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Published: 14-Feb-2017

Mrs Gaimin Nonyane v HMRC (FTT - TC05577) 30 December 2016 

Facts of the case: 

The appellant earned income over £69,000 during the tax year 2013-14 when she had claimed and received child tax credit as well in the sum of £1055.60. She did not submit a tax return for the year in question as HMRC had not issued a notice asking her to file a tax return. However, HMRC did issue a letter, way later, on 17 September 2015 asking her to pay a charge of £1,055 being the entire sum of child tax credit received. As the appellant did not pay the sum demanded HMRC issued discovery assessment on 2 November 2015 for £1,055. The appellant appealed. HMRC rejected the appeal on the basis that the grounds of appeal were invalid. HMRC also rejected a request for internal review since the grounds of appeal themselves were invalid.  The appellant then appealed against the assessment to the First-tier Tribunal (FTT). 

The law 

The High Income Child Benefit Charge (HICBC) arises under section 681B of the Income Tax (Earnings and Pensions) Act 2003 (ITEPA 2003) and it applies where a person’s adjusted net income (defined under s.58 of the Income Tax Act 2007) for the year exceeds £50,000, and either or both of the following conditions are met: 

  • A person P is entitled to an amount in respect of child benefit for a week in the tax year, and s/he has no partner throughout that week who has adjusted net income exceeding that of P. 
  • P has a partner throughout the week who is entitled to child benefit for a week in the tax year, and the partner’s adjusted net income is less than that of P. 

By application of S.681C where the adjusted net income exceeds £60,000 the entire amount of the benefit received is payable back to HMRC. 

The dispute 

Since the appellant didn’t file a tax return nor HMRC did ask for one, HMRC issued a discovery assessment under s.29 of the Taxes Management Act 1970 within the time limit provided under that Act. The appellant contended that HMRC should collect the HICBC from the date that they notified her of the change in law, which was in October 2015, on the grounds that;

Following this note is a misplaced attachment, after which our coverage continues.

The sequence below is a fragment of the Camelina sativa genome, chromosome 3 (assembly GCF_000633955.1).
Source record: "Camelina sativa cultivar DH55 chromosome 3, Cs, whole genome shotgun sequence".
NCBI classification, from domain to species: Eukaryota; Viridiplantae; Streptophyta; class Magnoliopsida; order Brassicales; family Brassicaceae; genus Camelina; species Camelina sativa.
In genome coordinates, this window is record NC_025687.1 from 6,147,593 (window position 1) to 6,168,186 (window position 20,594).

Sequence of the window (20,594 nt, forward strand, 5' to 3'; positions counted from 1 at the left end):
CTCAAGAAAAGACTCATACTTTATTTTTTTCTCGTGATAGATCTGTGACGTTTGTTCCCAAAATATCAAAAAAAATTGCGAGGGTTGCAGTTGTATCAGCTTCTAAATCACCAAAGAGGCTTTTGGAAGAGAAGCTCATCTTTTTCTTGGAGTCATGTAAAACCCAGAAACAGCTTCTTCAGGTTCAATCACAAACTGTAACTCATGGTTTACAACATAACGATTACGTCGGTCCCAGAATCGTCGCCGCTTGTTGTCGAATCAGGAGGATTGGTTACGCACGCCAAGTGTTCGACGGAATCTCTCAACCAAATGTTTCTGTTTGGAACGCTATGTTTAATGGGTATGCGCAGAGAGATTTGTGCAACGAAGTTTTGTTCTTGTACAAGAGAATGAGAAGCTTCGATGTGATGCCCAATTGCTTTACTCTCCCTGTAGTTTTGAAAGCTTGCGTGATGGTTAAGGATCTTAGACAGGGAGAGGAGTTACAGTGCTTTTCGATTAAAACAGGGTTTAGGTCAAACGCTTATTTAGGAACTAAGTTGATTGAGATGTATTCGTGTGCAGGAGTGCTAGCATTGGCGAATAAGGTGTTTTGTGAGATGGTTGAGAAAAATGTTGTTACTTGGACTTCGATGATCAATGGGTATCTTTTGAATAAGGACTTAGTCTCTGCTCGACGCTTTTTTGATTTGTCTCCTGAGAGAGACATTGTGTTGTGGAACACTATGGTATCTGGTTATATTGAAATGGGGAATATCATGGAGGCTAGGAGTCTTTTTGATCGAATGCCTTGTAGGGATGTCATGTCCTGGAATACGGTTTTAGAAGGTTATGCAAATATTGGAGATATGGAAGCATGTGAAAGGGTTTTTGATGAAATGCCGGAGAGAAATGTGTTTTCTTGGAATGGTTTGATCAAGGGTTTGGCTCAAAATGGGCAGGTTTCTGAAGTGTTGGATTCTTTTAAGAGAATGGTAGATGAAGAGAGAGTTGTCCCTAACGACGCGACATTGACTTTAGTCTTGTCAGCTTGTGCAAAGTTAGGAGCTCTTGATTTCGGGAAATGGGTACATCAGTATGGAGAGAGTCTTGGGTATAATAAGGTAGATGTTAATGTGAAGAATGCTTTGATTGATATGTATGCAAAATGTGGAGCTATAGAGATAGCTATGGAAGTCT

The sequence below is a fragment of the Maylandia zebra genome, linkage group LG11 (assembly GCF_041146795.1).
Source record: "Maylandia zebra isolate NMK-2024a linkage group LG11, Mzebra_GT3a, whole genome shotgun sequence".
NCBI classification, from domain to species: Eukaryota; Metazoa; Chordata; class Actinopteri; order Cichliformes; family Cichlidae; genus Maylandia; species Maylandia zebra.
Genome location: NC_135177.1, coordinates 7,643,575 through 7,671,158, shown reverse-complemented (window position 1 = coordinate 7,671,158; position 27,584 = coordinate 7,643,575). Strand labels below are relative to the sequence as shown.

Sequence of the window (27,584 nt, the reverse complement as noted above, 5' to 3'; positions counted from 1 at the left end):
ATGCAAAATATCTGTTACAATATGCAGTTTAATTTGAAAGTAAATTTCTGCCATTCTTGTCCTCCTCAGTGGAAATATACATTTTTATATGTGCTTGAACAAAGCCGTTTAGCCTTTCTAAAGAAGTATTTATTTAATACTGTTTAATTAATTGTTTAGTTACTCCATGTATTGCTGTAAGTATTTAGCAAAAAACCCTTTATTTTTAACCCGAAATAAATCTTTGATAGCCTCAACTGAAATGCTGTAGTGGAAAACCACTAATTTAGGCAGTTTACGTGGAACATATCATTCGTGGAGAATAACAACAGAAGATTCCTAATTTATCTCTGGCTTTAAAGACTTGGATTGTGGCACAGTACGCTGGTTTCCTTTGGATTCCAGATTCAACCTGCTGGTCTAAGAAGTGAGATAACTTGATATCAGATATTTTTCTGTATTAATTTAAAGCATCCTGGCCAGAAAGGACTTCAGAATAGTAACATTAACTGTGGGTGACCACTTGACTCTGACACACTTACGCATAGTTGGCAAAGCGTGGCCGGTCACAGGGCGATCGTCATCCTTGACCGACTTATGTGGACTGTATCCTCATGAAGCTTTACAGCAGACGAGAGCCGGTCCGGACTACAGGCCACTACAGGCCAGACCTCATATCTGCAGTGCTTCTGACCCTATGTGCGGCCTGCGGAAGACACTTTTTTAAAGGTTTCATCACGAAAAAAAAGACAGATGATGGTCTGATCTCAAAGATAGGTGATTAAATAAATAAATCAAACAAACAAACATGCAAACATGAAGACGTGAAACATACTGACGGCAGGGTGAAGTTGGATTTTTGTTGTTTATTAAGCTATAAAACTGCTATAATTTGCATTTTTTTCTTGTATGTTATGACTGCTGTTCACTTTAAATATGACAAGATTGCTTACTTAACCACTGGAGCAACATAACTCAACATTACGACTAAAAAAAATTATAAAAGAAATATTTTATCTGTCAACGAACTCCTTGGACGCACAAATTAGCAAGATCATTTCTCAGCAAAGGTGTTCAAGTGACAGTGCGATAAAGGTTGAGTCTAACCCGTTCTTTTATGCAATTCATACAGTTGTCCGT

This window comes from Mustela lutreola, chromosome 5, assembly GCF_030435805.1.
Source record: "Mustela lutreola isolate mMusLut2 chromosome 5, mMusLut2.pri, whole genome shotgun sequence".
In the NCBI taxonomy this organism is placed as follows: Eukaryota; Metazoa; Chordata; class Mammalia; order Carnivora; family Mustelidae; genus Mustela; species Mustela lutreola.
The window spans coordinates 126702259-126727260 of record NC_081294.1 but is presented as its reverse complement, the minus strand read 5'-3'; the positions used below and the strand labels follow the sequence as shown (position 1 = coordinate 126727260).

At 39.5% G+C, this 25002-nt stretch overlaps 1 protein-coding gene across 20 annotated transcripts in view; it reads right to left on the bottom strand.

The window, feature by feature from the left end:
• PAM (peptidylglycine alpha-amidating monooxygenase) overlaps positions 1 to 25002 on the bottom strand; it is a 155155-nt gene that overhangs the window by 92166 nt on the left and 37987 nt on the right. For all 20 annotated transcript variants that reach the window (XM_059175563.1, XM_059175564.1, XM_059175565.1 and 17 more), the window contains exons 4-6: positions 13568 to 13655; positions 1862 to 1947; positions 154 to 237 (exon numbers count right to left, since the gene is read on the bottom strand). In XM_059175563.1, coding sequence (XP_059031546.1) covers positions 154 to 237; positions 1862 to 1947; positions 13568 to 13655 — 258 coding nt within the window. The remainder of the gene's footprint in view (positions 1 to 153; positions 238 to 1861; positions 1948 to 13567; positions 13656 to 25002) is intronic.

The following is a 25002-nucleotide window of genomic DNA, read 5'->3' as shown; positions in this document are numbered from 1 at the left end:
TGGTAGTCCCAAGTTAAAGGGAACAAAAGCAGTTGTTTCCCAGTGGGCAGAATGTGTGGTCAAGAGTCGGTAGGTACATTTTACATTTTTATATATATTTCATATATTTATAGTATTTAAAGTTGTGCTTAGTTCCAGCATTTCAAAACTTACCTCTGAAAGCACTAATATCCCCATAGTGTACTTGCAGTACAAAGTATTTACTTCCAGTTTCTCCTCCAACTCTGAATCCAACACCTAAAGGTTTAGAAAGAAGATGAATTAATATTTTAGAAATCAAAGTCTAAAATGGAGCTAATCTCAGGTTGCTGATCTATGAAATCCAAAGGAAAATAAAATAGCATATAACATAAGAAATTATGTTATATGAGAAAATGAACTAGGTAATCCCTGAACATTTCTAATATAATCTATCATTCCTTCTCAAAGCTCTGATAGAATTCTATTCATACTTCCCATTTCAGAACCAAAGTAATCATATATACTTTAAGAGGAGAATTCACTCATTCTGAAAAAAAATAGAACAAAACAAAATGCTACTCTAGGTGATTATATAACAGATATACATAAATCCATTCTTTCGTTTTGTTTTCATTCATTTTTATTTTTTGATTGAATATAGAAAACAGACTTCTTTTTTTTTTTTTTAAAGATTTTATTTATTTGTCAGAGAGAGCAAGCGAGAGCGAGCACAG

1. She was not aware of the change to the child benefit rules that came in effective 7 January 2013 because she had not received any notification from HMRC and had not seen or heard any of the public advertising from HMRC because she did not listen to the radio or watch television and had not visited places where billboard advertising had been placed; 
  2. HMRC was under an obligation to notify all taxpayers who would or could be directly affected by a change in law and, instead, it chose to notify only those who had income in excess of £50,000 in the tax year 2011-12, which happened not to include her and therefore put her at an unfair disadvantage;  and 
  3. HMRC’s reliance on using advertising campaigns on the television, radio, social media and public billboards is an inappropriate way to inform people who might be affected by a change in law, particularly when compared with those who were sent letters. 

The decision 

The tribunal agreed with HMRC’s that they were not obliged to notify all taxpayers of changes in the law, and that ignorance of the law could not provide an advantage to one taxpayer over another.  Quoting HMRC v Noor [2013] UKUT 071, decided by the Upper Tribunal, it concluded that the FTT did not have any general supervisory jurisdiction by way of judicial review so as to adjudicate upon challenges to HMRC’s decision making in relation to notification of a change in law to some taxpayers and not all. The appeal was dismissed.

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